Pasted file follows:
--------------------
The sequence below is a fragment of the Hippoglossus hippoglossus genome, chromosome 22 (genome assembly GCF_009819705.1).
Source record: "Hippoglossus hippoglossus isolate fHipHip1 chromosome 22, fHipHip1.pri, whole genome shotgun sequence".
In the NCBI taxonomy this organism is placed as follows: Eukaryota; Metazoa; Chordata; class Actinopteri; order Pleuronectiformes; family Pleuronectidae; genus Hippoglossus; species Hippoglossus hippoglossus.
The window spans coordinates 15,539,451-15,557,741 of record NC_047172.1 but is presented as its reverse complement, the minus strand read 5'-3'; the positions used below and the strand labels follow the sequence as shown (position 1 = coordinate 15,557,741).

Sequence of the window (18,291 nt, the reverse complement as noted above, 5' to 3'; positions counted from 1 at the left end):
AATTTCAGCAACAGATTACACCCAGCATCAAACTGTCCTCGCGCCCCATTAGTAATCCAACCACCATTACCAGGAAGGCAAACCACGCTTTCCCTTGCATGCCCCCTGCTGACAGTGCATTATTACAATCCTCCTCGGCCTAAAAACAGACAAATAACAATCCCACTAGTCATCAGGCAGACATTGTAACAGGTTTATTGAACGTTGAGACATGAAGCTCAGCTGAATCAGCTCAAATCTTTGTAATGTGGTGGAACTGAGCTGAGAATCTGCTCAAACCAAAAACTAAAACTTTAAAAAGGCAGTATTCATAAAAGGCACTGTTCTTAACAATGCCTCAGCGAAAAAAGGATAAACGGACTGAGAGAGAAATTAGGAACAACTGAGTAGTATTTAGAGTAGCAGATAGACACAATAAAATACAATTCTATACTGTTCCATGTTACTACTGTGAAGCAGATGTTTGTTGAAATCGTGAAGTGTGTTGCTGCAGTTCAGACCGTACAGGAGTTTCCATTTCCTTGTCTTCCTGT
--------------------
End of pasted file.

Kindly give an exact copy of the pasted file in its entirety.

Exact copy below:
The sequence below is a fragment of the Hippoglossus hippoglossus genome, chromosome 22 (genome assembly GCF_009819705.1).
Source record: "Hippoglossus hippoglossus isolate fHipHip1 chromosome 22, fHipHip1.pri, whole genome shotgun sequence".
In the NCBI taxonomy this organism is placed as follows: Eukaryota; Metazoa; Chordata; class Actinopteri; order Pleuronectiformes; family Pleuronectidae; genus Hippoglossus; species Hippoglossus hippoglossus.
The window spans coordinates 15,539,451-15,557,741 of record NC_047172.1 but is presented as its reverse complement, the minus strand read 5'-3'; the positions used below and the strand labels follow the sequence as shown (position 1 = coordinate 15,557,741).

Sequence of the window (18,291 nt, the reverse complement as noted above, 5' to 3'; positions counted from 1 at the left end):
AATTTCAGCAACAGATTACACCCAGCATCAAACTGTCCTCGCGCCCCATTAGTAATCCAACCACCATTACCAGGAAGGCAAACCACGCTTTCCCTTGCATGCCCCCTGCTGACAGTGCATTATTACAATCCTCCTCGGCCTAAAAACAGACAAATAACAATCCCACTAGTCATCAGGCAGACATTGTAACAGGTTTATTGAACGTTGAGACATGAAGCTCAGCTGAATCAGCTCAAATCTTTGTAATGTGGTGGAACTGAGCTGAGAATCTGCTCAAACCAAAAACTAAAACTTTAAAAAGGCAGTATTCATAAAAGGCACTGTTCTTAACAATGCCTCAGCGAAAAAAGGATAAACGGACTGAGAGAGAAATTAGGAACAACTGAGTAGTATTTAGAGTAGCAGATAGACACAATAAAATACAATTCTATACTGTTCCATGTTACTACTGTGAAGCAGATGTTTGTTGAAATCGTGAAGTGTGTTGCTGCAGTTCAGACCGTACAGGAGTTTCCATTTCCTTGTCTTCCTGT